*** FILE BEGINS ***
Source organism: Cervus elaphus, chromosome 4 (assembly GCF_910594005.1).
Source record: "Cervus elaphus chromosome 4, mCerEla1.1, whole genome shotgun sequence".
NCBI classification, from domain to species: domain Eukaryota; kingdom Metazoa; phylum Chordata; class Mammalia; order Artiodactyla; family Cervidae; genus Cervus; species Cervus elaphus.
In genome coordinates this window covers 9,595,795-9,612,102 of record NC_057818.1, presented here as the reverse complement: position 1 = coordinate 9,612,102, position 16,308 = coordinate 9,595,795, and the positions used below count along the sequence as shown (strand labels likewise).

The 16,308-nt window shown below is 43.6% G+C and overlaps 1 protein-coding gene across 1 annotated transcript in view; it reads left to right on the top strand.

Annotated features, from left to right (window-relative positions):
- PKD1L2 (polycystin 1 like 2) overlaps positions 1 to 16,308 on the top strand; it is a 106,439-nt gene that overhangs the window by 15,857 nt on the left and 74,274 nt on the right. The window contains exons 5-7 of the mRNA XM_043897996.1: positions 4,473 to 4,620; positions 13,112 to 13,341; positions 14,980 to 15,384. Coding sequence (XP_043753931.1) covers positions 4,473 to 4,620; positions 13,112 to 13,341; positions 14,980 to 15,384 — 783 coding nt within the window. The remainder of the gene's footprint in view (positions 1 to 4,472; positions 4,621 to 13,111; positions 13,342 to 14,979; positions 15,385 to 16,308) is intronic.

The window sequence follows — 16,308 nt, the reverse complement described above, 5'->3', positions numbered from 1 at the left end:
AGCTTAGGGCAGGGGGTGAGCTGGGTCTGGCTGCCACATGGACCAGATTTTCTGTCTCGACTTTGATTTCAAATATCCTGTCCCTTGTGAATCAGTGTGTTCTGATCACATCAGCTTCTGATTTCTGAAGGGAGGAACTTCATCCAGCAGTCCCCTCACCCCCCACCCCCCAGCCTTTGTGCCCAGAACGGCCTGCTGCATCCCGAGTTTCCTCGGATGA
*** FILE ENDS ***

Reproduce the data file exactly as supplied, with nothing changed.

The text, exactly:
Source organism: Cervus elaphus, chromosome 4 (assembly GCF_910594005.1).
Source record: "Cervus elaphus chromosome 4, mCerEla1.1, whole genome shotgun sequence".
NCBI classification, from domain to species: domain Eukaryota; kingdom Metazoa; phylum Chordata; class Mammalia; order Artiodactyla; family Cervidae; genus Cervus; species Cervus elaphus.
In genome coordinates this window covers 9,595,795-9,612,102 of record NC_057818.1, presented here as the reverse complement: position 1 = coordinate 9,612,102, position 16,308 = coordinate 9,595,795, and the positions used below count along the sequence as shown (strand labels likewise).

The 16,308-nt window shown below is 43.6% G+C and overlaps 1 protein-coding gene across 1 annotated transcript in view; it reads left to right on the top strand.

Annotated features, from left to right (window-relative positions):
- PKD1L2 (polycystin 1 like 2) overlaps positions 1 to 16,308 on the top strand; it is a 106,439-nt gene that overhangs the window by 15,857 nt on the left and 74,274 nt on the right. The window contains exons 5-7 of the mRNA XM_043897996.1: positions 4,473 to 4,620; positions 13,112 to 13,341; positions 14,980 to 15,384. Coding sequence (XP_043753931.1) covers positions 4,473 to 4,620; positions 13,112 to 13,341; positions 14,980 to 15,384 — 783 coding nt within the window. The remainder of the gene's footprint in view (positions 1 to 4,472; positions 4,621 to 13,111; positions 13,342 to 14,979; positions 15,385 to 16,308) is intronic.

The window sequence follows — 16,308 nt, the reverse complement described above, 5'->3', positions numbered from 1 at the left end:
AGCTTAGGGCAGGGGGTGAGCTGGGTCTGGCTGCCACATGGACCAGATTTTCTGTCTCGACTTTGATTTCAAATATCCTGTCCCTTGTGAATCAGTGTGTTCTGATCACATCAGCTTCTGATTTCTGAAGGGAGGAACTTCATCCAGCAGTCCCCTCACCCCCCACCCCCCAGCCTTTGTGCCCAGAACGGCCTGCTGCATCCCGAGTTTCCTCGGATGA